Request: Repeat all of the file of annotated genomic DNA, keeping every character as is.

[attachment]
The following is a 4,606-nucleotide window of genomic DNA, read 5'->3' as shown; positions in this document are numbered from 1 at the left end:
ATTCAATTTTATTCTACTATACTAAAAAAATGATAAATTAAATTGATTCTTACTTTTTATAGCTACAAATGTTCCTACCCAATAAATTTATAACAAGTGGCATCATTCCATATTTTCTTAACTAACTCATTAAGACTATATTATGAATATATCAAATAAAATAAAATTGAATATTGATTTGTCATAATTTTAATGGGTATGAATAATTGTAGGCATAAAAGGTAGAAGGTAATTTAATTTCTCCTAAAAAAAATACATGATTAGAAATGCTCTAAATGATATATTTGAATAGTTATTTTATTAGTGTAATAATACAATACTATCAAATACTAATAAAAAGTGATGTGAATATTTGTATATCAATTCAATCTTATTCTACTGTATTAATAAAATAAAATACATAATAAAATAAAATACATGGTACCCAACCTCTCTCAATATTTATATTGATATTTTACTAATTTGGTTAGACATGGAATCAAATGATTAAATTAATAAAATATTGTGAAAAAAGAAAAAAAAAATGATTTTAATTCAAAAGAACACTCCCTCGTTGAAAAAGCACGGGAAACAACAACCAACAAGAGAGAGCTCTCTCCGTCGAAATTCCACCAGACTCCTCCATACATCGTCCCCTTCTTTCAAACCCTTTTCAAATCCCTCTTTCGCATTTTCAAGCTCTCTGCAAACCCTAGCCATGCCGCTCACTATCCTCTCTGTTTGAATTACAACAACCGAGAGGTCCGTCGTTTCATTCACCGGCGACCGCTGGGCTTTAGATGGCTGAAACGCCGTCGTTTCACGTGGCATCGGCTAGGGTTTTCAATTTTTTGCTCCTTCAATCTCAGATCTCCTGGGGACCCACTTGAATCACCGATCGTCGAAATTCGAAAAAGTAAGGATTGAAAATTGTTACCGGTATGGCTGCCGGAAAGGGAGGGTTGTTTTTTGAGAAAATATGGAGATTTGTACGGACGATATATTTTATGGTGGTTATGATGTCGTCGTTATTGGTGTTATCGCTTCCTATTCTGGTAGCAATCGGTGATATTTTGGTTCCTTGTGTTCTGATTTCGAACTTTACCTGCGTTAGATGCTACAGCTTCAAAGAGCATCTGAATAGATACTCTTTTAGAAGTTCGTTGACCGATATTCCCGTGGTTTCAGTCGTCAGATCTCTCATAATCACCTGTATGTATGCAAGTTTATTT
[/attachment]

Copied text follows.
The following is a 4,606-nucleotide window of genomic DNA, read 5'->3' as shown; positions in this document are numbered from 1 at the left end:
ATTCAATTTTATTCTACTATACTAAAAAAATGATAAATTAAATTGATTCTTACTTTTTATAGCTACAAATGTTCCTACCCAATAAATTTATAACAAGTGGCATCATTCCATATTTTCTTAACTAACTCATTAAGACTATATTATGAATATATCAAATAAAATAAAATTGAATATTGATTTGTCATAATTTTAATGGGTATGAATAATTGTAGGCATAAAAGGTAGAAGGTAATTTAATTTCTCCTAAAAAAAATACATGATTAGAAATGCTCTAAATGATATATTTGAATAGTTATTTTATTAGTGTAATAATACAATACTATCAAATACTAATAAAAAGTGATGTGAATATTTGTATATCAATTCAATCTTATTCTACTGTATTAATAAAATAAAATACATAATAAAATAAAATACATGGTACCCAACCTCTCTCAATATTTATATTGATATTTTACTAATTTGGTTAGACATGGAATCAAATGATTAAATTAATAAAATATTGTGAAAAAAGAAAAAAAAAATGATTTTAATTCAAAAGAACACTCCCTCGTTGAAAAAGCACGGGAAACAACAACCAACAAGAGAGAGCTCTCTCCGTCGAAATTCCACCAGACTCCTCCATACATCGTCCCCTTCTTTCAAACCCTTTTCAAATCCCTCTTTCGCATTTTCAAGCTCTCTGCAAACCCTAGCCATGCCGCTCACTATCCTCTCTGTTTGAATTACAACAACCGAGAGGTCCGTCGTTTCATTCACCGGCGACCGCTGGGCTTTAGATGGCTGAAACGCCGTCGTTTCACGTGGCATCGGCTAGGGTTTTCAATTTTTTGCTCCTTCAATCTCAGATCTCCTGGGGACCCACTTGAATCACCGATCGTCGAAATTCGAAAAAGTAAGGATTGAAAATTGTTACCGGTATGGCTGCCGGAAAGGGAGGGTTGTTTTTTGAGAAAATATGGAGATTTGTACGGACGATATATTTTATGGTGGTTATGATGTCGTCGTTATTGGTGTTATCGCTTCCTATTCTGGTAGCAATCGGTGATATTTTGGTTCCTTGTGTTCTGATTTCGAACTTTACCTGCGTTAGATGCTACAGCTTCAAAGAGCATCTGAATAGATACTCTTTTAGAAGTTCGTTGACCGATATTCCCGTGGTTTCAGTCGTCAGATCTCTCATAATCACCTGTATGTATGCAAGTTTATTT